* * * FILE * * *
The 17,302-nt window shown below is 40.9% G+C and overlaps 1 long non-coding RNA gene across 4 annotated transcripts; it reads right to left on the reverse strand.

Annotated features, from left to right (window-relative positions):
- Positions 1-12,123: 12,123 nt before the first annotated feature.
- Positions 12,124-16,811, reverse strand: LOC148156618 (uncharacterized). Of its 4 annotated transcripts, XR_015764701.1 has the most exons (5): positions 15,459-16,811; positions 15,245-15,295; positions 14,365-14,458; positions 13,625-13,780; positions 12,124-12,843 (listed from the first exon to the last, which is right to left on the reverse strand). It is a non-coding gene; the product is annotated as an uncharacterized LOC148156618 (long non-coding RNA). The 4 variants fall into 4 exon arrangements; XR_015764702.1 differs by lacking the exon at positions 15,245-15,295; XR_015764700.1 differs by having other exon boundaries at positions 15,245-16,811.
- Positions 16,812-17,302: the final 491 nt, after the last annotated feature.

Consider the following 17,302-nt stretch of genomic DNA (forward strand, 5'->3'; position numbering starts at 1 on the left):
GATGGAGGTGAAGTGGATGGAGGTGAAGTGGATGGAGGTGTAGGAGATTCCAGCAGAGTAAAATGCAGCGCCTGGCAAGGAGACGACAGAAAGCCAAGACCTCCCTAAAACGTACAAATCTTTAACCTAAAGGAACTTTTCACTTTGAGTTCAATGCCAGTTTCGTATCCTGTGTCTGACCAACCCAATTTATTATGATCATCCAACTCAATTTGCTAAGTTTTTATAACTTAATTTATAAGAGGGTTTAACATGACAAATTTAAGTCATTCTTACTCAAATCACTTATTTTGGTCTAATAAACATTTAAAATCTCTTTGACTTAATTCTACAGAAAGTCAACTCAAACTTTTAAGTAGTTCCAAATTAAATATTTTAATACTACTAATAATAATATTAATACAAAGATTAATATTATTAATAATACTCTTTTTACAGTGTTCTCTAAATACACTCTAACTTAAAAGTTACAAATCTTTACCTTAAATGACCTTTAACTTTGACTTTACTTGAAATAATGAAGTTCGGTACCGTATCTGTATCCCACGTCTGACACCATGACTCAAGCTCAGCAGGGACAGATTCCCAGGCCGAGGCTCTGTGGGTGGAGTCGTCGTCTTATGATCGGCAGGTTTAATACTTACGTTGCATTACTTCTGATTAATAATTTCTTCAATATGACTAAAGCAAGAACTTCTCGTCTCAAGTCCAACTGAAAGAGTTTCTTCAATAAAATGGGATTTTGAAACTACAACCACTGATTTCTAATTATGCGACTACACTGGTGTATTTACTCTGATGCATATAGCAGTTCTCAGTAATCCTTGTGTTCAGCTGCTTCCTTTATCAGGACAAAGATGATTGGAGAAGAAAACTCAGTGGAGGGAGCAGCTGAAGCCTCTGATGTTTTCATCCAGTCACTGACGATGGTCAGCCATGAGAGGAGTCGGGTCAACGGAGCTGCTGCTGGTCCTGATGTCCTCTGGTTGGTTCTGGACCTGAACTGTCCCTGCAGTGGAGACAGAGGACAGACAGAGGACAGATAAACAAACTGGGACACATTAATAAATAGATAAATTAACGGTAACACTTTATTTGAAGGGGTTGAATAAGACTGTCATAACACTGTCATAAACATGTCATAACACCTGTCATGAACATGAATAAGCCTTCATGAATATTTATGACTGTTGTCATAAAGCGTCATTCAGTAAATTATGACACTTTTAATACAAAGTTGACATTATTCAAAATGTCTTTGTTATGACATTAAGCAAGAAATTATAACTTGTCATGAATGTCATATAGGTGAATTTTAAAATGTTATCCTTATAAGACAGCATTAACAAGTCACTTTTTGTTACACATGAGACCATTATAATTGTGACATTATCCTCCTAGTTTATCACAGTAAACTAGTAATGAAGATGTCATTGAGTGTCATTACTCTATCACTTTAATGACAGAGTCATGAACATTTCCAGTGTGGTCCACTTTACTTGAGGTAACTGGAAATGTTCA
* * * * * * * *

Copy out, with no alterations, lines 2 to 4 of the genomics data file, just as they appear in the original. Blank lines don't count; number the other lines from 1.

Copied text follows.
Annotated features, from left to right (window-relative positions):
- Positions 1-12,123: 12,123 nt before the first annotated feature.
- Positions 12,124-16,811, reverse strand: LOC148156618 (uncharacterized). Of its 4 annotated transcripts, XR_015764701.1 has the most exons (5): positions 15,459-16,811; positions 15,245-15,295; positions 14,365-14,458; positions 13,625-13,780; positions 12,124-12,843 (listed from the first exon to the last, which is right to left on the reverse strand). It is a non-coding gene; the product is annotated as an uncharacterized LOC148156618 (long non-coding RNA). The 4 variants fall into 4 exon arrangements; XR_015764702.1 differs by lacking the exon at positions 15,245-15,295; XR_015764700.1 differs by having other exon boundaries at positions 15,245-16,811.